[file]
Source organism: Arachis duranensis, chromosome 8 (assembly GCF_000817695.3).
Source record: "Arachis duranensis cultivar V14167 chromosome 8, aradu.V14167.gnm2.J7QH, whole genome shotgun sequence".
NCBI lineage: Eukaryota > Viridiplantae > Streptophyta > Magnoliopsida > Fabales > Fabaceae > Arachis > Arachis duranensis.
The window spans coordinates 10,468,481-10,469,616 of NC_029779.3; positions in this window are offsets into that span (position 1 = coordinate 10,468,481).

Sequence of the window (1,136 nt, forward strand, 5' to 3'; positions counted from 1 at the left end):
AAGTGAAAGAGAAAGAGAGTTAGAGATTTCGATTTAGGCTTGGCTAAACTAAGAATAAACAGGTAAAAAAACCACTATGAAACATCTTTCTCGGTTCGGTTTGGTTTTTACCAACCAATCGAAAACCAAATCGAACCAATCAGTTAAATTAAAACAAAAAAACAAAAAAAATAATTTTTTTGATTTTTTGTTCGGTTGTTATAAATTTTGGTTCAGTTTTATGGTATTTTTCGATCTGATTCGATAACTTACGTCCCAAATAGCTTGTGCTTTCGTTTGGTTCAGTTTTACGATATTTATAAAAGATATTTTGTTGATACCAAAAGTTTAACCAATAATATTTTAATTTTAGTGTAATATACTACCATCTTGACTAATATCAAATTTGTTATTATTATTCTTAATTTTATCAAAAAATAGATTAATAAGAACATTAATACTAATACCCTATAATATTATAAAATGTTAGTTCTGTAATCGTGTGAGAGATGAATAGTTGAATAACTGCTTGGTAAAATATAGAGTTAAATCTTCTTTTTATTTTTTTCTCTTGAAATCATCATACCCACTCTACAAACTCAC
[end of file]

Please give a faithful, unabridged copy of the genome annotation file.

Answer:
Source organism: Arachis duranensis, chromosome 8 (assembly GCF_000817695.3).
Source record: "Arachis duranensis cultivar V14167 chromosome 8, aradu.V14167.gnm2.J7QH, whole genome shotgun sequence".
NCBI lineage: Eukaryota > Viridiplantae > Streptophyta > Magnoliopsida > Fabales > Fabaceae > Arachis > Arachis duranensis.
The window spans coordinates 10,468,481-10,469,616 of NC_029779.3; positions in this window are offsets into that span (position 1 = coordinate 10,468,481).

Sequence of the window (1,136 nt, forward strand, 5' to 3'; positions counted from 1 at the left end):
AAGTGAAAGAGAAAGAGAGTTAGAGATTTCGATTTAGGCTTGGCTAAACTAAGAATAAACAGGTAAAAAAACCACTATGAAACATCTTTCTCGGTTCGGTTTGGTTTTTACCAACCAATCGAAAACCAAATCGAACCAATCAGTTAAATTAAAACAAAAAAACAAAAAAAATAATTTTTTTGATTTTTTGTTCGGTTGTTATAAATTTTGGTTCAGTTTTATGGTATTTTTCGATCTGATTCGATAACTTACGTCCCAAATAGCTTGTGCTTTCGTTTGGTTCAGTTTTACGATATTTATAAAAGATATTTTGTTGATACCAAAAGTTTAACCAATAATATTTTAATTTTAGTGTAATATACTACCATCTTGACTAATATCAAATTTGTTATTATTATTCTTAATTTTATCAAAAAATAGATTAATAAGAACATTAATACTAATACCCTATAATATTATAAAATGTTAGTTCTGTAATCGTGTGAGAGATGAATAGTTGAATAACTGCTTGGTAAAATATAGAGTTAAATCTTCTTTTTATTTTTTTCTCTTGAAATCATCATACCCACTCTACAAACTCAC